Author Topic: AOG's version of Elmer's No 50 "The Educational"  (Read 5605 times)

Offline AOG

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AOG's version of Elmer's No 50 "The Educational"
« on: December 17, 2016, 08:47:55 AM »
I'm still working on finishing my PM-3A but while I'm in between coats I figured I would get started on my next project before the the painting drove me crazy. I'm going to make Elmer's number 50 "the educational". This is one of those engines you don't see much of on the internet. It's a cam operated long stroke single cylinder engine based on riverboat practice.



This will be the largest engine I have ever built. Right off the bat I made some changes. Elmer calls out using a plank of the brown stuff for the base. I really don't do the brown stuff so I'm making the base from 3/4 inch aluminum. I squared up the block and then unused my new shell mill to flatten the top.



Next I was going to run a ball end mill around the outside but I promptly screwed it up. Without thinking I moved the mill over half the width of the mill instead of running it along the edge. That left me with this.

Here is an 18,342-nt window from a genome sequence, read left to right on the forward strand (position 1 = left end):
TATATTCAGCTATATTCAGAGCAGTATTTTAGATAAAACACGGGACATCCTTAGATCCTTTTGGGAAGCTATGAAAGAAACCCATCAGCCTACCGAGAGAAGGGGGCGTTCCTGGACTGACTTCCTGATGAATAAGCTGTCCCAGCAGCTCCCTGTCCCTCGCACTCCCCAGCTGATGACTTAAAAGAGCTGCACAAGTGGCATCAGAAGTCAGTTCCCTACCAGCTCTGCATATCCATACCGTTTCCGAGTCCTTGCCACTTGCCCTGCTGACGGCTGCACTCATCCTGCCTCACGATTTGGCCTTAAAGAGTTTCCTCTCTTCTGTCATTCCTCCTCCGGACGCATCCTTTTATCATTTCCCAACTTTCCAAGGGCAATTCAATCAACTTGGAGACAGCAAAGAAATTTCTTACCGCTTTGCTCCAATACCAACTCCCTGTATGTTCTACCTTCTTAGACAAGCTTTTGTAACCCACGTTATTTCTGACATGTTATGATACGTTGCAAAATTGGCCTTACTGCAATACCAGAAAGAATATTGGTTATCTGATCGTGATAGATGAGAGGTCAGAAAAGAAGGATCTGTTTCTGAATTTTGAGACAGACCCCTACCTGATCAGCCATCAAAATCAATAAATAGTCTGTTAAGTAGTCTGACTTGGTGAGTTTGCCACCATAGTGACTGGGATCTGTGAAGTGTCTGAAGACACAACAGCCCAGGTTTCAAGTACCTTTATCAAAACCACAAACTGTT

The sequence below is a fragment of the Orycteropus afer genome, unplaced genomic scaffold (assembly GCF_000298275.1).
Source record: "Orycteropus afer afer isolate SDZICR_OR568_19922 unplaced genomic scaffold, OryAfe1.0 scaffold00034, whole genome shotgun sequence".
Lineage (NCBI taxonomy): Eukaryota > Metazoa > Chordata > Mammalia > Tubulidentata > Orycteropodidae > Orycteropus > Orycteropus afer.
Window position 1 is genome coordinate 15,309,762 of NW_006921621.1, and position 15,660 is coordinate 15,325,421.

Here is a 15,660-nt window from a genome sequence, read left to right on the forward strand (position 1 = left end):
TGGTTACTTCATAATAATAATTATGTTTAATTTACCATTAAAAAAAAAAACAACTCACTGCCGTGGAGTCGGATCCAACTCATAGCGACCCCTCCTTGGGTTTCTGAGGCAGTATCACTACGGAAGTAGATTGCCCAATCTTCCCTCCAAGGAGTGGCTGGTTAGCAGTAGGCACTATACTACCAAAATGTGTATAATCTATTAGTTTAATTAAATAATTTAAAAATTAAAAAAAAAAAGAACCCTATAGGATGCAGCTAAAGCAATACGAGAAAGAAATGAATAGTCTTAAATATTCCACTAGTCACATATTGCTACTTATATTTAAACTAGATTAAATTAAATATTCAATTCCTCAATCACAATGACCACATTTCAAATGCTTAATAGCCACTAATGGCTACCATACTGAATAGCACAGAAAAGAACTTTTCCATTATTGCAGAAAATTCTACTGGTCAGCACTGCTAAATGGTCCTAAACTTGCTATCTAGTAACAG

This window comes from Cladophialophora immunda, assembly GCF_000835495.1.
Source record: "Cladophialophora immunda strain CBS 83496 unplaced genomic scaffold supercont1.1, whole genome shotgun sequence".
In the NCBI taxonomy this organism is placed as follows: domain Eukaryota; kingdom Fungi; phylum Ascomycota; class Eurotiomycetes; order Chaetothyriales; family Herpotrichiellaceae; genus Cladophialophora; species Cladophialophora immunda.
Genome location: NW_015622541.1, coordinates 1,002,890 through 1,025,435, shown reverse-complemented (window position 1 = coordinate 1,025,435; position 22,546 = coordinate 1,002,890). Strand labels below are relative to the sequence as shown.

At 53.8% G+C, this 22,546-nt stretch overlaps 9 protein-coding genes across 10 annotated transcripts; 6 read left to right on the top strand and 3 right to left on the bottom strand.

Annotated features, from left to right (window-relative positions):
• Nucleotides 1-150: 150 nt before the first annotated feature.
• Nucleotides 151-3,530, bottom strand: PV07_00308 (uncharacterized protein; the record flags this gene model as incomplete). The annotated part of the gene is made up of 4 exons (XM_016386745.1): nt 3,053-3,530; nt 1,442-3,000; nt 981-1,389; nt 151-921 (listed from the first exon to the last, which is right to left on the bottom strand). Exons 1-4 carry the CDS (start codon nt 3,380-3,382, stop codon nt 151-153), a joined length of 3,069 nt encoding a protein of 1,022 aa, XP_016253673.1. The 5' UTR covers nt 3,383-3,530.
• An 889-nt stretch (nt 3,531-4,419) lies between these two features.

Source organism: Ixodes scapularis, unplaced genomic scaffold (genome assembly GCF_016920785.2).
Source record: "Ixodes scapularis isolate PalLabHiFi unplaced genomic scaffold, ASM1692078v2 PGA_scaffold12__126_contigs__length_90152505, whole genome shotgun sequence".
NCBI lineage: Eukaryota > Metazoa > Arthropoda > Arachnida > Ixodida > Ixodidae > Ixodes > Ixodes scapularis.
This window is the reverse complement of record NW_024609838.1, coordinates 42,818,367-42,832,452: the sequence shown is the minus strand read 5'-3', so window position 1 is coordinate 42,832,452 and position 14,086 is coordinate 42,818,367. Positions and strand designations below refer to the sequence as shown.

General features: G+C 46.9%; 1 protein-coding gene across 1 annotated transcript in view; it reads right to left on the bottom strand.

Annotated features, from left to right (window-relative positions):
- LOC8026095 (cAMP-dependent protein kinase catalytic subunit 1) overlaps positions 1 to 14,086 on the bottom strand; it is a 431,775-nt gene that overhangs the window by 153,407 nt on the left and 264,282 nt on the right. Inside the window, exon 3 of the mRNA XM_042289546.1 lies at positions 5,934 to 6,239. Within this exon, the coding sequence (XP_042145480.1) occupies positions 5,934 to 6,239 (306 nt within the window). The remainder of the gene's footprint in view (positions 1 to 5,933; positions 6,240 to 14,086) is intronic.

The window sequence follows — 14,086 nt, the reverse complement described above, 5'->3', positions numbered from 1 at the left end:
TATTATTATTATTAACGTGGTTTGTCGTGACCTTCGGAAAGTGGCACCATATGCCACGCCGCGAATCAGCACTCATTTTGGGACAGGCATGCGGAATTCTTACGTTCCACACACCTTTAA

With full engagement my speeds and feed were all wrong. The mill wandered all over the place. I decided to take a regular end mill around the outside to make it more or a step. Then I ran the shell mill back over the surface to clean it up.



It will take a lot of filing to clean up but I think it will look ok. With that done I flipped the part over and drilled the mounting holes for the uprights.



There are some two vertical supports that hold the frames. I made another change to Elmer's design by increasing the length of the parts so the the flywheel will clear the base without having to cut a groove in the base. Both uprights are made the same way (with different dimensions). After squaring up the stock I drilled the mounting hole in the bottom.